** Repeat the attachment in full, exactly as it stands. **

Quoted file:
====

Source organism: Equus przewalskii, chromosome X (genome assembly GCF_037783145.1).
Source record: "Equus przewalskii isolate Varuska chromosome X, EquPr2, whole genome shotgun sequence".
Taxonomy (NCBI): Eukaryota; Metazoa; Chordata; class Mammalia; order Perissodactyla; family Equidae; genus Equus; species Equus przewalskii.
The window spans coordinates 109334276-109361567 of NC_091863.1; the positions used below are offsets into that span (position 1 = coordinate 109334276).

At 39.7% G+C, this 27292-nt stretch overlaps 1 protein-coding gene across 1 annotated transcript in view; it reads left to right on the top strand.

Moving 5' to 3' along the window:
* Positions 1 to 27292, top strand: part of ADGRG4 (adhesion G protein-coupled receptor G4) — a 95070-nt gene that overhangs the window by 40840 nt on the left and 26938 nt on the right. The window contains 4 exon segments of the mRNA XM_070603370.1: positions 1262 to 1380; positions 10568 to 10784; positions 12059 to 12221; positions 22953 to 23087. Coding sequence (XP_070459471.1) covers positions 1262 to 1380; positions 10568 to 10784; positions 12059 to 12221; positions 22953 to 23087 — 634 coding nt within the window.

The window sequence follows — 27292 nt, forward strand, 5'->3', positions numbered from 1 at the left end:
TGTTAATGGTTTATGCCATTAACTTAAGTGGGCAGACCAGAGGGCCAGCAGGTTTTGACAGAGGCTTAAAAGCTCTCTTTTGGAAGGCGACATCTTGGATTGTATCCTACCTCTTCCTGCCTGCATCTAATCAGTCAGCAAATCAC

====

Source organism: Equus przewalskii, chromosome X (genome assembly GCF_037783145.1).
Source record: "Equus przewalskii isolate Varuska chromosome X, EquPr2, whole genome shotgun sequence".
Taxonomy (NCBI): Eukaryota; Metazoa; Chordata; class Mammalia; order Perissodactyla; family Equidae; genus Equus; species Equus przewalskii.
The window spans coordinates 109334276-109361567 of NC_091863.1; the positions used below are offsets into that span (position 1 = coordinate 109334276).

At 39.7% G+C, this 27292-nt stretch overlaps 1 protein-coding gene across 1 annotated transcript in view; it reads left to right on the top strand.

Moving 5' to 3' along the window:
* Positions 1 to 27292, top strand: part of ADGRG4 (adhesion G protein-coupled receptor G4) — a 95070-nt gene that overhangs the window by 40840 nt on the left and 26938 nt on the right. The window contains 4 exon segments of the mRNA XM_070603370.1: positions 1262 to 1380; positions 10568 to 10784; positions 12059 to 12221; positions 22953 to 23087. Coding sequence (XP_070459471.1) covers positions 1262 to 1380; positions 10568 to 10784; positions 12059 to 12221; positions 22953 to 23087 — 634 coding nt within the window.

The window sequence follows — 27292 nt, forward strand, 5'->3', positions numbered from 1 at the left end:
TGTTAATGGTTTATGCCATTAACTTAAGTGGGCAGACCAGAGGGCCAGCAGGTTTTGACAGAGGCTTAAAAGCTCTCTTTTGGAAGGCGACATCTTGGATTGTATCCTACCTCTTCCTGCCTGCATCTAATCAGTCAGCAAATCAC